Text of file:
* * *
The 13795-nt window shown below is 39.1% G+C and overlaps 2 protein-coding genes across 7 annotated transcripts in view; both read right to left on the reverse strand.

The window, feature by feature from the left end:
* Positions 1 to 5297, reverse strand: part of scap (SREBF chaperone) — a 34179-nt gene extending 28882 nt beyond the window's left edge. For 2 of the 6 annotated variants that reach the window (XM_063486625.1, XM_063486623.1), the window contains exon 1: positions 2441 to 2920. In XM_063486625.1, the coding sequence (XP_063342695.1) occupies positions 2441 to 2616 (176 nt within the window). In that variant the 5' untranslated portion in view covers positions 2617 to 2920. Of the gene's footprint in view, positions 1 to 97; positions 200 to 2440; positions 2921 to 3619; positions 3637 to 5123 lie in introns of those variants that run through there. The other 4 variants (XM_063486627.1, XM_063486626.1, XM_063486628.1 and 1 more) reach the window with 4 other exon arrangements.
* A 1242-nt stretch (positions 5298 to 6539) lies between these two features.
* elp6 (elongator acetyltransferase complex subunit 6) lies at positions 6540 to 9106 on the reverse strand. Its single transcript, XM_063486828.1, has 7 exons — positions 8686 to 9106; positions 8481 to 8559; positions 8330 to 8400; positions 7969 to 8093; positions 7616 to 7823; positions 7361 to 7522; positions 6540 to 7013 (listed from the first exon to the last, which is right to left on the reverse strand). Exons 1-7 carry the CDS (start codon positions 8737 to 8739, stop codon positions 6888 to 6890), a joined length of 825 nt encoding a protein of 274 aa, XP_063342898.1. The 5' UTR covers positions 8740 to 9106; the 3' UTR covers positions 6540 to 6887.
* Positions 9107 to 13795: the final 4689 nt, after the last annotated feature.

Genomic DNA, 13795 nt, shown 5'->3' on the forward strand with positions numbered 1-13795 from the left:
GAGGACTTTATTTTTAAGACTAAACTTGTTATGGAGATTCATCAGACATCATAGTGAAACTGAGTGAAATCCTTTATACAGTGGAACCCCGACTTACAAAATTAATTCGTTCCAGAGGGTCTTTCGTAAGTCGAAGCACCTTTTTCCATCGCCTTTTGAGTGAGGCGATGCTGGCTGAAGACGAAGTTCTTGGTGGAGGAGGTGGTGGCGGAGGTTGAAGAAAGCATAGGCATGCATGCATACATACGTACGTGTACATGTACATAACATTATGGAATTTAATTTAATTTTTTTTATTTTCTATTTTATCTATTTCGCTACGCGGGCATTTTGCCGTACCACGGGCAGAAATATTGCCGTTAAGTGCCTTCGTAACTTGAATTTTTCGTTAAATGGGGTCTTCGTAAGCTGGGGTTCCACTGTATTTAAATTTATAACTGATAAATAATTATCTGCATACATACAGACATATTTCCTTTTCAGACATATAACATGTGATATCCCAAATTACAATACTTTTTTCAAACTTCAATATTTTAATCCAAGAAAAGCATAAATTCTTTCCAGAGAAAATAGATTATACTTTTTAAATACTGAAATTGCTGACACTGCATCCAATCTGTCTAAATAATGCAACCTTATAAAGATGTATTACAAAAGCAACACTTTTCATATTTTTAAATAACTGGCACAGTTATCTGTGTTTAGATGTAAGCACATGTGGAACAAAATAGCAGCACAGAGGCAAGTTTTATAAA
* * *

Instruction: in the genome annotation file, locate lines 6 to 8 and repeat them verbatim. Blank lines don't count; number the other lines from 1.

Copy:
* Positions 9107 to 13795: the final 4689 nt, after the last annotated feature.

Genomic DNA, 13795 nt, shown 5'->3' on the forward strand with positions numbered 1-13795 from the left:
GAGGACTTTATTTTTAAGACTAAACTTGTTATGGAGATTCATCAGACATCATAGTGAAACTGAGTGAAATCCTTTATACAGTGGAACCCCGACTTACAAAATTAATTCGTTCCAGAGGGTCTTTCGTAAGTCGAAGCACCTTTTTCCATCGCCTTTTGAGTGAGGCGATGCTGGCTGAAGACGAAGTTCTTGGTGGAGGAGGTGGTGGCGGAGGTTGAAGAAAGCATAGGCATGCATGCATACATACGTACGTGTACATGTACATAACATTATGGAATTTAATTTAATTTTTTTTATTTTCTATTTTATCTATTTCGCTACGCGGGCATTTTGCCGTACCACGGGCAGAAATATTGCCGTTAAGTGCCTTCGTAACTTGAATTTTTCGTTAAATGGGGTCTTCGTAAGCTGGGGTTCCACTGTATTTAAATTTATAACTGATAAATAATTATCTGCATACATACAGACATATTTCCTTTTCAGACATATAACATGTGATATCCCAAATTACAATACTTTTTTCAAACTTCAATATTTTAATCCAAGAAAAGCATAAATTCTTTCCAGAGAAAATAGATTATACTTTTTAAATACTGAAATTGCTGACACTGCATCCAATCTGTCTAAATAATGCAACCTTATAAAGATGTATTACAAAAGCAACACTTTTCATATTTTTAAATAACTGGCACAGTTATCTGTGTTTAGATGTAAGCACATGTGGAACAAAATAGCAGCACAGAGGCAAGTTTTATAAA